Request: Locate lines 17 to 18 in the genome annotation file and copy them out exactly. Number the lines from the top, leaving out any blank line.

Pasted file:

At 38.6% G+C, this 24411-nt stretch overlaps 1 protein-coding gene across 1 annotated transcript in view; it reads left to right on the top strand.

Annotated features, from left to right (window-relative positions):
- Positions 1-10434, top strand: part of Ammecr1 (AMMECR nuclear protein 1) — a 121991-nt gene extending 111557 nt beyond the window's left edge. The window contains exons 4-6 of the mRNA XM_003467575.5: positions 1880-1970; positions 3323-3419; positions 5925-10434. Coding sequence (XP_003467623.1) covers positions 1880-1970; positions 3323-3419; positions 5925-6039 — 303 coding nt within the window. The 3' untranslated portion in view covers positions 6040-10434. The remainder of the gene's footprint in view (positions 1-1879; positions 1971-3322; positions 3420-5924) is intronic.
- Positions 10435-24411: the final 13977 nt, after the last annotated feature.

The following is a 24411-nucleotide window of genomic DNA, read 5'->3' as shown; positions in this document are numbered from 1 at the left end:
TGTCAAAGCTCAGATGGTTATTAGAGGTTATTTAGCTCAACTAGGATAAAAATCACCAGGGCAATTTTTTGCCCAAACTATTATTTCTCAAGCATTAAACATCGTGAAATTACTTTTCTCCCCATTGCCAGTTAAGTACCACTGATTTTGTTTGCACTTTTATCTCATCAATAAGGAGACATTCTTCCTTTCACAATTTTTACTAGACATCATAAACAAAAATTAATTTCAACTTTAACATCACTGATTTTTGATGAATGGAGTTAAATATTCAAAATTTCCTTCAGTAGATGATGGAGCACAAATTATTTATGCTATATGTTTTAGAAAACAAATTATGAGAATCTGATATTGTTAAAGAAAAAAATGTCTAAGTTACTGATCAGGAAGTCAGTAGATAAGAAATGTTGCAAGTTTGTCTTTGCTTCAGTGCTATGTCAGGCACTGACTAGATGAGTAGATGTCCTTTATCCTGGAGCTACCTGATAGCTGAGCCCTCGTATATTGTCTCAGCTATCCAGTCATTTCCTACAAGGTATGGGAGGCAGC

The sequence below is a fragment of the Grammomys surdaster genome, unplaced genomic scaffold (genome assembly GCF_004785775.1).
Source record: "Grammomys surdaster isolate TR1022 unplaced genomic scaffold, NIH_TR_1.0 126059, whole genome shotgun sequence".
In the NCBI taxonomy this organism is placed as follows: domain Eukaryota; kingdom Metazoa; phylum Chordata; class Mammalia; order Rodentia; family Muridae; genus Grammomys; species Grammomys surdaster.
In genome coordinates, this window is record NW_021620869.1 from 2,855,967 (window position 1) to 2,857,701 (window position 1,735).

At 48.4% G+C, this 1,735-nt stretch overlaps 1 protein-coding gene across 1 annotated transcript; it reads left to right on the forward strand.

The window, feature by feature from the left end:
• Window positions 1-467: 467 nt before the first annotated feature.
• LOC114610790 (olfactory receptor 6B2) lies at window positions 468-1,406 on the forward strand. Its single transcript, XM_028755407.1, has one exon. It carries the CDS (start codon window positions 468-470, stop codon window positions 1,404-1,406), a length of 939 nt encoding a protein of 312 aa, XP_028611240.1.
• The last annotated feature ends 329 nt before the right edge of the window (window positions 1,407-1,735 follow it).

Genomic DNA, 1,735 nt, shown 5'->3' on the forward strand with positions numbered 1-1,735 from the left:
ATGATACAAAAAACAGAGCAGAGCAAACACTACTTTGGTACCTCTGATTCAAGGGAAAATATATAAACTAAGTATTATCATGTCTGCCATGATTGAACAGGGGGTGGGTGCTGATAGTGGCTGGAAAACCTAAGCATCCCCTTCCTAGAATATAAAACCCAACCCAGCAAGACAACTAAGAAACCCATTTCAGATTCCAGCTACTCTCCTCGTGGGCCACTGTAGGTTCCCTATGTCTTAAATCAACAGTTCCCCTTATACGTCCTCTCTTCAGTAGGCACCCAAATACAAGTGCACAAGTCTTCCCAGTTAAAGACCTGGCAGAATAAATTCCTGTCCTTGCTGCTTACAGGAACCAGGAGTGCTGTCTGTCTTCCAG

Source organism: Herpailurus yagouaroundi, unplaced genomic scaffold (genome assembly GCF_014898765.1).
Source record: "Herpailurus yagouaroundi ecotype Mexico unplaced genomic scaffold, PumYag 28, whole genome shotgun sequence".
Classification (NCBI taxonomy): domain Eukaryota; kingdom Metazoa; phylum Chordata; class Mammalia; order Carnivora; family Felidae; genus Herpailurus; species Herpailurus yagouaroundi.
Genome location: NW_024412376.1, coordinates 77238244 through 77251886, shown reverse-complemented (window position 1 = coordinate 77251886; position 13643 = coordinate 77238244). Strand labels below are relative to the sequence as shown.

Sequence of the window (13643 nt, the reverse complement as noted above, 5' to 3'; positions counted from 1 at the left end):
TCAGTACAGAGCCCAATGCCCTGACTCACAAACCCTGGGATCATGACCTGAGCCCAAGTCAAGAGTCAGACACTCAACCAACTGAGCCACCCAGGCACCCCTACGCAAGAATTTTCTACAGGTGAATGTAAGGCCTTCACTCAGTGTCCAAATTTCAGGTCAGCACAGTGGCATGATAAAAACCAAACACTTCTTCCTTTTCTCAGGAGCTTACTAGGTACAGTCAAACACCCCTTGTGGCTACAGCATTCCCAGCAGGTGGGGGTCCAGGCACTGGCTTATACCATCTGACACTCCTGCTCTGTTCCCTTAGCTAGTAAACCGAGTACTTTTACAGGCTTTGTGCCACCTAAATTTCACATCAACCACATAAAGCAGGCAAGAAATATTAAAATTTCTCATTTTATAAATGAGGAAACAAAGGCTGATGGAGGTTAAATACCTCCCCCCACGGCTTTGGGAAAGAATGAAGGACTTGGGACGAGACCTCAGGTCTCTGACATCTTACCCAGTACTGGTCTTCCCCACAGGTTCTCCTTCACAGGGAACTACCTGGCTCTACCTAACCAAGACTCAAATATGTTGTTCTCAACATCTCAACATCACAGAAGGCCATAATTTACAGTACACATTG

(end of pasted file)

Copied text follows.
ATGATACAAAAAACAGAGCAGAGCAAACACTACTTTGGTACCTCTGATTCAAGGGAAAATATATAAACTAAGTATTATCATGTCTGCCATGATTGAACAGGGGGTGGGTGCTGATAGTGGCTGGAAAACCTAAGCATCCCCTTCCTAGAATATAAAACCCAACCCAGCAAGACAACTAAGAAACCCATTTCAGATTCCAGCTACTCTCCTCGTGGGCCACTGTAGGTTCCCTATGTCTTAAATCAACAGTTCCCCTTATACGTCCTCTCTTCAGTAGGCACCCAAATACAAGTGCACAAGTCTTCCCAGTTAAAGACCTGGCAGAATAAATTCCTGTCCTTGCTGCTTACAGGAACCAGGAGTGCTGTCTGTCTTCCAG

Source organism: Herpailurus yagouaroundi, unplaced genomic scaffold (genome assembly GCF_014898765.1).